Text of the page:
Derek Cressman, a Democrat, said he’s seeking the office “to make elections count for Californians. “We need real leadership to limit the role corporations and big-moneyed special interests play in our elections.”

Derek CressmanCressman, 45, of Sacramento, has worked for the past 18 years with nonpartisan groups including Common Cause and the Public Interest Research Group. He said his priorities as secretary of state – a position which, among other things, is the state’s top elections officer – would include challenging the U.S. Supreme Court’s Citizens United ruling that has opened the floodgates to unprecedented political spending.

He said he also would seek to modernize California’s voter registration and small business registration systems to reduce bureaucratic barriers to voting and enterprise, and upgrade the state’s voter guide to offer Californians better information on candidates and ballot measures.

“Derek’s not just another career politician looking to move up one rung on the ladder,” Michael Keegan, president of People For the American Way, said in Cressman’s news release. “He is not indebted to special interests and will fight tirelessly for fair and transparent elections.”

Cressman’s campaign will be run by San Francisco-based 50+1 Strategies, led by Nicole Derse and Addisu Demissie; consultant Parke Skelton of Los Angeles will serve as a senior advisor to what Derse says will be “a truly grassroots campaign across California, engaging voters in their communities and online about their vision for our democracy and our state.”

Secretary of State Debra Bowen is term-limited out of office at the end of 2014. Next year will be the first time that this and other statewide offices are subject to the new “top-two” primary system, in which candidates of all parties compete directly for primary votes and then only the top two vote-getters advance to November’s general election, regardless of their party affiliation.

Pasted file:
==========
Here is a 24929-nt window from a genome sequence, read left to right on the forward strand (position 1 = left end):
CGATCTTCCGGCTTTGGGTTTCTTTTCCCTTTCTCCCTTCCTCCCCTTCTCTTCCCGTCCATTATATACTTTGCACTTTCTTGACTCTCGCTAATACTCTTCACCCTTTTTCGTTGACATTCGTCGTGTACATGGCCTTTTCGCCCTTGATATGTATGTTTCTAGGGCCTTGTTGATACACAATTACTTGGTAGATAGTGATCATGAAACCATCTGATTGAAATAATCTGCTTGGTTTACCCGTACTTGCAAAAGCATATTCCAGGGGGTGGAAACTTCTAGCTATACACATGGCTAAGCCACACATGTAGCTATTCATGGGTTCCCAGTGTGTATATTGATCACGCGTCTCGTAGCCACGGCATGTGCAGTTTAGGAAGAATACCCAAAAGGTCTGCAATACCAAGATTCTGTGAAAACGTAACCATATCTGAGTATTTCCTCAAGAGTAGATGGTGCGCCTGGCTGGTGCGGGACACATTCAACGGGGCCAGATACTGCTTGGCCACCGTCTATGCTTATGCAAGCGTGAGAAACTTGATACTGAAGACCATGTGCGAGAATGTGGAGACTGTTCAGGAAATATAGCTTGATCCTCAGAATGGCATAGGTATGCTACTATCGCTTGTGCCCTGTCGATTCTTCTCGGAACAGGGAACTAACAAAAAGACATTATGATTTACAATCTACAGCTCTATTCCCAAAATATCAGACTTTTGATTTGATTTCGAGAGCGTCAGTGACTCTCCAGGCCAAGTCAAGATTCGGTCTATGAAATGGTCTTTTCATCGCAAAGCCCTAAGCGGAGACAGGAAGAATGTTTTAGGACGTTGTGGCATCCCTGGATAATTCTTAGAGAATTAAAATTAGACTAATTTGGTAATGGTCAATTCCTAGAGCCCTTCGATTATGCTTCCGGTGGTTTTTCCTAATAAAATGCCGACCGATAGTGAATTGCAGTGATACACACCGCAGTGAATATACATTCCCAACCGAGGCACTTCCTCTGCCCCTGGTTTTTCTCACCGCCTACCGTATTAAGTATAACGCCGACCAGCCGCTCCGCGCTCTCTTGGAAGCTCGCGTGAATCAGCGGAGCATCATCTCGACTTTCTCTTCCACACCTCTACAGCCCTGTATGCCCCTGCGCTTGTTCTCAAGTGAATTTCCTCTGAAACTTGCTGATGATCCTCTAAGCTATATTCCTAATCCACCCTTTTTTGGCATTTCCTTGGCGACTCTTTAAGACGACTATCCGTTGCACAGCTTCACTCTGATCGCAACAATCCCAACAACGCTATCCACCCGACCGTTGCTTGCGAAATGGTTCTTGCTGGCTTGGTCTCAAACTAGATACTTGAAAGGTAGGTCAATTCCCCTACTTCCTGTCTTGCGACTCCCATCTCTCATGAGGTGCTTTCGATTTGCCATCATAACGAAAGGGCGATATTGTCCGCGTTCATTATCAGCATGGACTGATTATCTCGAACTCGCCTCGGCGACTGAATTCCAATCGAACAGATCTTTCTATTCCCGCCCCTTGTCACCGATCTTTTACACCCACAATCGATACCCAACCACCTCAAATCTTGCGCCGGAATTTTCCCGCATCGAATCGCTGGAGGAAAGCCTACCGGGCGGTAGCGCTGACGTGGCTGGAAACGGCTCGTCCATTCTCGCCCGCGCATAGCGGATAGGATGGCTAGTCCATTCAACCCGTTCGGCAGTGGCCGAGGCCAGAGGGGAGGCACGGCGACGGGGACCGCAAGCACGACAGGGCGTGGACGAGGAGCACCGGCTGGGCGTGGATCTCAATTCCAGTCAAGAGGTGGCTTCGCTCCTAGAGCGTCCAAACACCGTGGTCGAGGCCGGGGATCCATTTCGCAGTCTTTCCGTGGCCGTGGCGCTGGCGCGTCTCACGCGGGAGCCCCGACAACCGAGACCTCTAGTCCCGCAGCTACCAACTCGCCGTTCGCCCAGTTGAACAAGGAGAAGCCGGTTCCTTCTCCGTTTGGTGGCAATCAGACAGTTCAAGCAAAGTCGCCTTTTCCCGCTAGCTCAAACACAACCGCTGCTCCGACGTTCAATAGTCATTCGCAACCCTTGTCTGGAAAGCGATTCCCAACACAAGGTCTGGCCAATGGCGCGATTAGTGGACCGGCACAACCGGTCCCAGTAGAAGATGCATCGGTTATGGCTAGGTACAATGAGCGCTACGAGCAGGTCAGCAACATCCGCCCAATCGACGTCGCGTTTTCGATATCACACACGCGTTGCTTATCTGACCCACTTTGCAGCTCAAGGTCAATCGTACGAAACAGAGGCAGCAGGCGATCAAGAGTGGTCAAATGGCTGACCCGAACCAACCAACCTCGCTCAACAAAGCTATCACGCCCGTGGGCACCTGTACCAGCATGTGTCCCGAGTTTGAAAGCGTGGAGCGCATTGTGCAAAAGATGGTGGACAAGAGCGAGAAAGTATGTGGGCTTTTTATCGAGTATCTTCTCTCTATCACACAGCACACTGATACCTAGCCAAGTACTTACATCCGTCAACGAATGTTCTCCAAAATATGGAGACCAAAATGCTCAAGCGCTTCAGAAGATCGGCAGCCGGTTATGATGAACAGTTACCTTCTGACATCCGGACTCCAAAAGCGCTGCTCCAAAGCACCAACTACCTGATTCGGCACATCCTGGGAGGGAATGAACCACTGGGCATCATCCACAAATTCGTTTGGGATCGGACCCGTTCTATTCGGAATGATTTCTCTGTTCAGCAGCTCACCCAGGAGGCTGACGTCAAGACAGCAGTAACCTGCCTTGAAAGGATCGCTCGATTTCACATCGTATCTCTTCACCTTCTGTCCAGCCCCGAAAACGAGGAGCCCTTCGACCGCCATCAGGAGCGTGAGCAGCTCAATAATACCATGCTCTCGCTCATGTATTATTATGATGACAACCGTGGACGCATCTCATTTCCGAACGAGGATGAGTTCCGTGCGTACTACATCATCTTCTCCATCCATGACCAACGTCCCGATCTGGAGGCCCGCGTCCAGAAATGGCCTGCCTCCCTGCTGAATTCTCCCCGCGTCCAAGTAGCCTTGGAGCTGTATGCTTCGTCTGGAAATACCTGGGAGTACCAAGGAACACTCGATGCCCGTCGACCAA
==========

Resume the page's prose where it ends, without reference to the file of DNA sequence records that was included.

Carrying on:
Other Democrats who’ve filed statements of intention to seek the office next year include former state Sen. Elaine Alquist of Santa Clara; former Assemblyman Charles Calderon of Montebello; former Assemblyman Mike Davis of Los Angeles; voting transparency and accountability activist Alan Jay Dechert of Granite Bay; 2012 Assembly candidate Mervin Evans of Los Angeles; state Sen. Cathleen Galgiani, D-Stockton; state Sen. Alex Padilla, D-Van Nuys; and state Sen. Leland Yee, D-San Francisco.

Also in the race are Republican Pete Peterson, executive director of Pepperdine University’s Davenport Institute for Public Engagement and Civic Leadership, and Green Party candidate David Curtis, an architect and activist from San Rafael.

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George Miller proposes bill to reduce wait to vote

Inspired by the plight of battleground-state voters who had to wait in lines for hours to cast their ballots, a Bay Area congressman today announced he’ll carry a bill requiring early voting and adequate poll machines and staffing.

The forthcoming Streamlining and Improving Methods at Polling Locations and Early (SIMPLE) Voting Act from Rep. George Miller, D-Martinez, would require early voting in all states for federal elections, for a minimum of 15 days before Election Day. Currently, 15 states lack any form of early voting; those with early voting allow it for varying periods, and in some states such as Florida – where some of the nation’s longest lines occurred – the number of days was shortened in last week’s election.

Miller also intends to require that states ensure all voting precincts have adequate resources – meaning voting machines and poll workers – so that no voter must wait in line for more than one hour to vote. And states will have to develop contingency plans for resolving situations in which long lines develop anyway.

“The right to vote is among our nation’s most sacred rights, surely we can do a better job of ensuring that voters do not have to choose between meeting their daily responsibilities to their families or employers and exercising this solemn responsibility,” Miller said in a news release. “There are a number of well-documented impediments to voting that must be corrected. My bill is in no way intended to solve all of our voting problems but it does offer two simple and clear-cut solutions that experts agree will make voting easier and help to reduce inexcusably long wait times for people casting their ballots in person.”